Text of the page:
The buffering function of the baroreflex is mediated through adjustments in cardiac function (ie, heart rate and contractility) and changes in sympathetic outflow to the vasculature. In our first set of experiments in patients and control subjects, we characterized baroreflex control of heart rate by using phenylephrine and nitroprusside bolus application. The patient groups with impaired baroreflex buffering also exhibited reduced baroreflex R-R slopes. However, the correlation between baroreflex R-R slope and drug responsiveness was much weaker than the correlation between phenylephrine potentiation and drug responsiveness. Thus, the effect of the baroreflex on responsiveness to vasoactive drugs cannot be simply explained by compensatory heart rate changes. To further address this issue, we characterized the relation between baroreflex control of heart rate and muscle sympathetic nerve activity and phenylephrine and nitroprusside sensitivity in a group of young control subjects. Baroreflex control of heart rate was assessed with the use of the sequence technique under baseline conditions.18 In addition, we determined baroreflex control of heart rate and muscle sympathetic nerve activity during phenylephrine and nitroprusside infusions.1,3⇓ As expected, phenylephrine infusion was associated with a baroreflex-mediated decrease in heart rate and sympathetic traffic. Nitroprusside infusion led to an increase in heart rate and sympathetic traffic.1,3,4⇓⇓ None of the subjects had any evidence for impaired autonomic function. Yet, baroreflex function and sensitivities to phenylephrine and nitroprusside were highly variable. Individuals with more efficient baroreflex control of heart rate and muscle sympathetic nerve activity were less sensitive to the pressor effect of phenylephrine and to the depressor effect of nitroprusside. Thus, changes in baroreflex control of heart rate and vascular tone may individually or collectively contribute to the variability in drug sensitivity.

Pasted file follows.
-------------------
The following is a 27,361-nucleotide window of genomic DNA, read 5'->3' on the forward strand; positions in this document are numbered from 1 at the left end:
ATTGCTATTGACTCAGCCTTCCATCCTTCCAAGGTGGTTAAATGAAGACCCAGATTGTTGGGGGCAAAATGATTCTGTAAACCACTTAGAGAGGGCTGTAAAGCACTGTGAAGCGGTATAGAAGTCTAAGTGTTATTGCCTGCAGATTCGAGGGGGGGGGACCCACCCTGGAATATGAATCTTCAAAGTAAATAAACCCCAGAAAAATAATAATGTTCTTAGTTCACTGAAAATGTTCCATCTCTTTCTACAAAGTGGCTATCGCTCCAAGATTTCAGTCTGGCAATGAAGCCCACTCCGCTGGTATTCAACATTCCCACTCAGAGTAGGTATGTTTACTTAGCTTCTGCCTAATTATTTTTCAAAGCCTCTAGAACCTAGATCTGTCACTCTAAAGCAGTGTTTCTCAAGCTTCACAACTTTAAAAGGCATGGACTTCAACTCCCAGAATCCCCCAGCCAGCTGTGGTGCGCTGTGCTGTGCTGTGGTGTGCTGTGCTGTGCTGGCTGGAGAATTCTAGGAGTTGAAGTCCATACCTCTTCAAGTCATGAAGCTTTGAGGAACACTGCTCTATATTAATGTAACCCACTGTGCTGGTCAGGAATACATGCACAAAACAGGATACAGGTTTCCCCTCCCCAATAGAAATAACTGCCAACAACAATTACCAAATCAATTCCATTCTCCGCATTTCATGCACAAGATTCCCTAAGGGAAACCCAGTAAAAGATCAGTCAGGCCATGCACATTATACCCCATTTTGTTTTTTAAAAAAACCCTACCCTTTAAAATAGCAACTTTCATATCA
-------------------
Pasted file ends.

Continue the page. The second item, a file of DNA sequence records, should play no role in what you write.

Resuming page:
Our findings are consistent with an important effect of baroreflex blood pressure buffering on the sensitivity to vasoactive drugs. They suggest that even moderate changes in this baroreflex function may have a substantial effect on the sensitivity to vasoactive medications. Impaired baroreflex function has been described in a variety of common conditions such as congestive heart failure, arterial hypertension, and obesity.3,22,23⇓⇓ Patients with impaired baroreflex buffering function are also more likely to have an increase in vascular sensitivity. Baroreflex function is not only influenced by disease states but also by age, physical fitness, body weight, dietary factors (eg, caffeine), and medications.24,25⇓ We have recently shown that baroreflex control of heart rate is strongly influenced by genetic factors.24 A study in patients with monogenic hypertension and brachydactyly drew our attention to blood pressure buffering because these patients had only mildly altered heart rate responses after phenylephrine, but regulated blood pressure hardly at all.16 All the factors that influence baroreflex control of heart rate and sympathetic tone have the potential to impair baroreflex blood pressure buffering, which may increase the risk of adverse effects to vasoactive medications. Even some healthy young subjects are sensitive to vasoactive agents because of low buffering capacity of the baroreflex. Possibly, these individuals are at an increased risk of side effects from over-the-counter medications such as phenylpropanolamine or other ephedra alkaloids.26,27⇓ In contrast, individuals with particularly efficient baroreflex buffering may be resistant to standard doses of cardiovascular medications. Our findings may also have important implications for physiological and pathophysiological studies. For example, even substantial changes in vascular function may be ameliorated by compensatory adjustments by the baroreflex. The change in vascular function may become apparent as baroreflex buffering deteriorates.